Sunday, September 2, 2007

Educating the World

QUESTIONS: In your opinion, is the "right to education" a basic human right? Why or why not? In your opinion, is open "access" to free, high-quality educational opportunity sufficient, or is it necessary to "mandate" education through a certain age or level?

Is the right to education a basic human right? I do not believe that there is a simple answer to this. First of all, what are human rights? And then I have to question the concept of education and what it could mean when used in the same sentence with human rights.

Tomasevski assumes that we all know what human rights are, as if there should be no question about the definition. Having been raised in the United States, but also having lived in various other countries, the definition is not so obvious to me. The rights I have come to expect as a human in my own country cannot be assumed when I travel into a different country. Even the human rights I have come to expect in my own country have not, and still do not, extend to all of its citizens. So I ask, how can there be human rights defined and expected across the world when we cannot even recognize or secure them in our own country? But even more, one countries definition of human rights may defile the cultural and social expectations of another country. Who has the right to define others rights?

In the preamble to the Universal Declaration of Human Rights are these words: “...recognition of the inherent dignity and of the equal and inalienable rights of all members of the human family is the foundation of freedom, justice and peace in the world…” What struck me, as I read the last few words, and peace in the world, was the feeling that if we were all the same there would be peace. The entire declaration seems to be about making everyone comply to sameness, or a general rule. But the world is made up of so many different cultures, so many different ways of life that I feel it is wrong to seek compliance in this way.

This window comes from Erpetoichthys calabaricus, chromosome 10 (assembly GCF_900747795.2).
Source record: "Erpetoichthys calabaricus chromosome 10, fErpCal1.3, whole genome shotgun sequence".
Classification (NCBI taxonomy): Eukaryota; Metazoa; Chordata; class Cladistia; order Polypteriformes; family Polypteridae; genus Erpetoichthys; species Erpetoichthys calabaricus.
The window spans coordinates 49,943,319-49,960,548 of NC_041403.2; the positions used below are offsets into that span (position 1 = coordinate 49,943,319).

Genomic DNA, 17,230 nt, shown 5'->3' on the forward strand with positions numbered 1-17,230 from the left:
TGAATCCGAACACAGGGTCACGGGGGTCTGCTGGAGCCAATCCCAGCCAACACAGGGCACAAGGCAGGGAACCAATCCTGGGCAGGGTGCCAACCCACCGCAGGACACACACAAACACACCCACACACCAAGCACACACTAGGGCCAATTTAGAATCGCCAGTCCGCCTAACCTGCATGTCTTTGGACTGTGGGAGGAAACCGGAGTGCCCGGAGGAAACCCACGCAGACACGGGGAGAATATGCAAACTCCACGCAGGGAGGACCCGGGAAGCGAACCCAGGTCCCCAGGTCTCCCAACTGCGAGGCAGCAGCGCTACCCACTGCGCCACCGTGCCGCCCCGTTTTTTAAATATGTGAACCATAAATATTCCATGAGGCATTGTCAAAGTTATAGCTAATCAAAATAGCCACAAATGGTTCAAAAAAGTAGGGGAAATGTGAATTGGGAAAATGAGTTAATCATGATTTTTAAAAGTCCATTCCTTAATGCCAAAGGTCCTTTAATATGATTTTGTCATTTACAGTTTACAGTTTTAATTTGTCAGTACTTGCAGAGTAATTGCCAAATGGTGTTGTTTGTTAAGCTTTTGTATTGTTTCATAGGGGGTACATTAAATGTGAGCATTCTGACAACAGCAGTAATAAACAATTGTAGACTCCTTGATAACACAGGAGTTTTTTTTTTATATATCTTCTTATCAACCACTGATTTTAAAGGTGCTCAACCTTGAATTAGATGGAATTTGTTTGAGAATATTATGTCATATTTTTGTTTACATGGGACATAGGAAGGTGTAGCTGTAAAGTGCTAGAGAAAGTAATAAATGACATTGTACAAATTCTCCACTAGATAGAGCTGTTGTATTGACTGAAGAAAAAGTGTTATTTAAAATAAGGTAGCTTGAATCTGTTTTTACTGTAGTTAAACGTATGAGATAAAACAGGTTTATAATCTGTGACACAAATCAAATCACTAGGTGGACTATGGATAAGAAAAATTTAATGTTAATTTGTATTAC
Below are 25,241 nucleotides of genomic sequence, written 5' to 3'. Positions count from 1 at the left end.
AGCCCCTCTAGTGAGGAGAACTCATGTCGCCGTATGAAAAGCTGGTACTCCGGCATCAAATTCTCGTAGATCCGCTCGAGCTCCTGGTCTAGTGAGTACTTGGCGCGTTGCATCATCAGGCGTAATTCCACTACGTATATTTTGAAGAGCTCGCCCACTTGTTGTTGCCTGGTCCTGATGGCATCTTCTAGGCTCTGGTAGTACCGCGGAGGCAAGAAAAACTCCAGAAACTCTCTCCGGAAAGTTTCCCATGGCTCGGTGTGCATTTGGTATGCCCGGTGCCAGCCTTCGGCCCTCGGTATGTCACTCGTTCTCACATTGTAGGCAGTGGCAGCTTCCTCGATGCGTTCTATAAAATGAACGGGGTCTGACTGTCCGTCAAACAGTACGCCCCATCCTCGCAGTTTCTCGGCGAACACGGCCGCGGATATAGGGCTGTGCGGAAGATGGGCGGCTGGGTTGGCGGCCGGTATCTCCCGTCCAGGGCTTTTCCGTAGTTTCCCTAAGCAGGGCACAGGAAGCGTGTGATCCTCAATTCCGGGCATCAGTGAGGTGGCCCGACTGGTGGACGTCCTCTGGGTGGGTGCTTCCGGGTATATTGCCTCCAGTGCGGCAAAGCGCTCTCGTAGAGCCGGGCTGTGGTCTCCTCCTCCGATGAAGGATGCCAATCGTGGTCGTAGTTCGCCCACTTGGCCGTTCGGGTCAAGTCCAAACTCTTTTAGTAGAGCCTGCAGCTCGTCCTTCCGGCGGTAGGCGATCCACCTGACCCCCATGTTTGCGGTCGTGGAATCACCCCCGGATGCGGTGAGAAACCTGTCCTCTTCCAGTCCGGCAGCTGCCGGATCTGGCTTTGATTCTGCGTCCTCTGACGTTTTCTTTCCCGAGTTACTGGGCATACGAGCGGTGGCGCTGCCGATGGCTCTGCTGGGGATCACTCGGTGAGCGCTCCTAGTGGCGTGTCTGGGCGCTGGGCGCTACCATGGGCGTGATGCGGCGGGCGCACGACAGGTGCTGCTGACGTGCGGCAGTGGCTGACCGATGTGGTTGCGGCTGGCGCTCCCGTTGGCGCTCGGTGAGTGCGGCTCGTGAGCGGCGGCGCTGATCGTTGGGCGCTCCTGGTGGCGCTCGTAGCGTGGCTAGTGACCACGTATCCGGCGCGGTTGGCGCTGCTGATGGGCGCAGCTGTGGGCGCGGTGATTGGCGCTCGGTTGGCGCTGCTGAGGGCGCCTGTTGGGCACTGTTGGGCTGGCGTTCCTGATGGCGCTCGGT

Which brings me to the word education as a human right. I have given much thought to the design of courses and how to make them culturally sensitive to the audience. One cannot strip culture from a course. The person designing it is immersed in culture, to the point of blindness. And the designer cannot be expected to know or understand every culture that it might reach and thus design accordingly. I am aware of the prejudices and cruelties laced in teaching that Tomasevski speaks about. We react in horror to hear how people are maligned in a language course, or that a math class can also teach genocide. Education has been used to indoctrinate or beat students into submission. I abhor any such use of teaching. But I have reservations about a general definition of education that is not sensitive to the culture. Too often our need to help is not help at all, but pushing our own beliefs into places where they don’t belong.

Tomesevski uses emotionally provoking words that on the surface I can buy into: Education unlocks the key to other human rights; you cannot have the right to education without also having rights within education; parents do not hold their children’s rights or recognize that children are the subject of the right to education.

I am not against the ideas that claim education as a human right but I can’t help but have reservations. Mandating anything, even primary education, or arbitrarily assigning a certain level or age does not address individual needs. Each country and each family must have the right to choose what is best for them, otherwise human rights are violated for the sake of human rights. The powerful need to reserve judgment, be cautious, and recognize when enforcement steps across cultural boundaries.

Access. Access to education. Access to education that is free and of a high quality. I am all there. How to carry it out is another thing. Mandating anything like this cannot work unless there is support. But there are problems. If there is support it seems to end up being used for meetings and overhead that do not spiral down to the intended. Or it is used to build buildings which then require furniture and security, again, to the neglect of the intended. If access is created, for instance internet in small villages, destruction or theft is possible. According to Tomesevski, cost is usually not even the reason for denying access. The denied are excluded because of gender, or lack of identity papers. They might be refugees or from nomadic cultures. How do we then create access? I hope this class will be enlightening. There is still so much that needs to be done. And how do we create education that is of a high quality AND usable in all the many different places that it might end up? Maybe it is done case by case, maybe someone has figured this out – but I think it is still in the hopper, awaiting a solution.